By Ece Toksabay and Daren Butler
ANKARA (Reuters) - A gang leader's video allegations of corruption among top officials has gripped millions of Turks, threatening to tarnish the image of a government already struggling with economic woes and the COVID-19 outbreak.
Convicted criminal gang leader Sedat Peker, who has a large following on social media, on Thursday released the sixth of a series of videos on YouTube which have evolved into a bitter dispute with Interior Minister Suleyman Soylu.
"Clean Suleyman, lion Suleyman. He sent a tweet about me calling me 'dirty mafia'... I will tell you today about 'clean Suleyman'," Peker said in one of the videos, before launching into his accusations.
Peker has served several jail sentences in Turkey and said last week he is now in Dubai.
In often rambling monologues addressed to the camera from behind a desk, Peker has made uncorroborated allegations regarding suspicious deaths, rape and drug dealing, alleging links to officials close to President Tayyip Erdogan. The six videos have been viewed as many as 30 million times in total.
Addressing the issue after a cabinet meeting on Monday, Erdogan said that during his AK Party's 19-year rule the government had brought peace to the country by tackling such criminal gangs and that it would "foil this dirty script too".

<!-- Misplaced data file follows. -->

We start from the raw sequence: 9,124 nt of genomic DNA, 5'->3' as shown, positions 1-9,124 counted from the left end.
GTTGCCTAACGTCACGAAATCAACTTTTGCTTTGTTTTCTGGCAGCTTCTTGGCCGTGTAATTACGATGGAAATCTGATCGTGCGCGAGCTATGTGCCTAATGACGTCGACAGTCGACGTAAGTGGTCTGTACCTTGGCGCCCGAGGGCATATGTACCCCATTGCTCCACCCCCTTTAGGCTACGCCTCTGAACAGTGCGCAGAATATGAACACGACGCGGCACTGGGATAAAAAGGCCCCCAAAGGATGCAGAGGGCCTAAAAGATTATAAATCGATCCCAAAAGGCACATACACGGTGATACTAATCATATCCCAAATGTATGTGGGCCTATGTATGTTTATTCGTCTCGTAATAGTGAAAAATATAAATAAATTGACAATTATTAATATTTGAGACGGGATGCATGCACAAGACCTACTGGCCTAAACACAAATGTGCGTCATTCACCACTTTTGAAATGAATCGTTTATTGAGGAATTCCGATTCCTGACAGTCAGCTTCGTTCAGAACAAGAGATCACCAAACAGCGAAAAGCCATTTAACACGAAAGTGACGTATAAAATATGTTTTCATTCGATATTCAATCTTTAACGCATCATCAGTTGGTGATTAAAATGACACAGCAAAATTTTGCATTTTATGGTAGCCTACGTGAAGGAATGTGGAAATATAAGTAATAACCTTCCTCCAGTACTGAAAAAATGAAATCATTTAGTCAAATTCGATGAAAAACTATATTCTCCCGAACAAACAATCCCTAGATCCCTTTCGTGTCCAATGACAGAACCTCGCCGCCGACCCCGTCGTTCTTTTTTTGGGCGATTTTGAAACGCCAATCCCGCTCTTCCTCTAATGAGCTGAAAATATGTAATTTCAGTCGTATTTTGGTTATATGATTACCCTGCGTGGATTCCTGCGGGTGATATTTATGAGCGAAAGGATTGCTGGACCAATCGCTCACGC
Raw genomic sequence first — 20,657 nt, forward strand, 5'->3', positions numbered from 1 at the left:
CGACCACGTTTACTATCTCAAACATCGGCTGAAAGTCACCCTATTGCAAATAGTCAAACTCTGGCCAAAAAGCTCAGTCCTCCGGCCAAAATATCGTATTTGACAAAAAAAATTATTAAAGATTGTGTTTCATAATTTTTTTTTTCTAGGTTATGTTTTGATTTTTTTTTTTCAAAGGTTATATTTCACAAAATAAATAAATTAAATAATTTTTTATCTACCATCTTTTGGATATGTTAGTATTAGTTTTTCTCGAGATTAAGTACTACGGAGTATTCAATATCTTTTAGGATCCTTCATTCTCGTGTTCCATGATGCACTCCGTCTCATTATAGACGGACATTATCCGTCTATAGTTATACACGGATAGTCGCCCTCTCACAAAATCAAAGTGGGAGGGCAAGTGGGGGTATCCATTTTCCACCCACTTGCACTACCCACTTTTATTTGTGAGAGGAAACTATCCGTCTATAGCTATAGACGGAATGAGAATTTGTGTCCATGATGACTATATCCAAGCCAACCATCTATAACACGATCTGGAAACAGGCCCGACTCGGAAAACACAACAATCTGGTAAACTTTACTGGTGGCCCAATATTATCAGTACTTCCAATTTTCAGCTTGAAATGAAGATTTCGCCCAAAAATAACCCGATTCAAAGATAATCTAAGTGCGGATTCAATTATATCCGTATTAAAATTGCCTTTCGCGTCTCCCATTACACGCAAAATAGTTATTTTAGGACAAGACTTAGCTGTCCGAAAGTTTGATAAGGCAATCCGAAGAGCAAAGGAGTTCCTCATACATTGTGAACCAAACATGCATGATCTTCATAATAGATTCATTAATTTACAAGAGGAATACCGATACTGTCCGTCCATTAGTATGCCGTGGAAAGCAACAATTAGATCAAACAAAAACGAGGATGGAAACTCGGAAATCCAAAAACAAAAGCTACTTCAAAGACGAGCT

Soylu has filed a criminal complaint against Peker in response to the videos, calling for an enquiry into the allegations made and for Peker to be charged with slander.
"This state knows very well the difference between criminal and innocent, right and wrong, treacherous and loyal," Soylu said in an interview with state broadcaster TRT Haber on Wednesday night.
He said Peker's actions were part of an "international operation" and called on him to return to Turkey.
Peker began releasing the videos this month after a police operation across Turkey in April targeting him and his alleged associates.
Peker, 49, rose to prominence in the 1990s as a gangland figure and was sentenced to 14 years in prison in 2007 for crimes including forming and leading a criminal gang.
Political parties have sought to capitalise on the dispute, with the main opposition CHP calling for Soylu to resign.
CHP leader Kemal Kilicdaroglu said that political figures had associated with organised crime leaders and that Peker was given a passport and allowed to go abroad despite being known to have committed crimes. The Interior Ministry did not respond to a request for comment on Kilicdaroglu's remarks.
"The strange thing is that there is now a fight between them and the state is watching. The interior minister is just watching these disputes," Kilicdaroglu said.
Political commentators have drawn parallels with the "Susurluk" scandal of 1996, when a car crash involving a police chief, a lawmaker and a gangland assassin and drug dealer revealed links between the Turkish state and organised crime.
Then interior minister Mehmet Agar, among those targeted in Peker's latest allegations, resigned in response to that case.
(Writing by Daren Butler; Editing by Dominic Evans, Alexandra Hudson)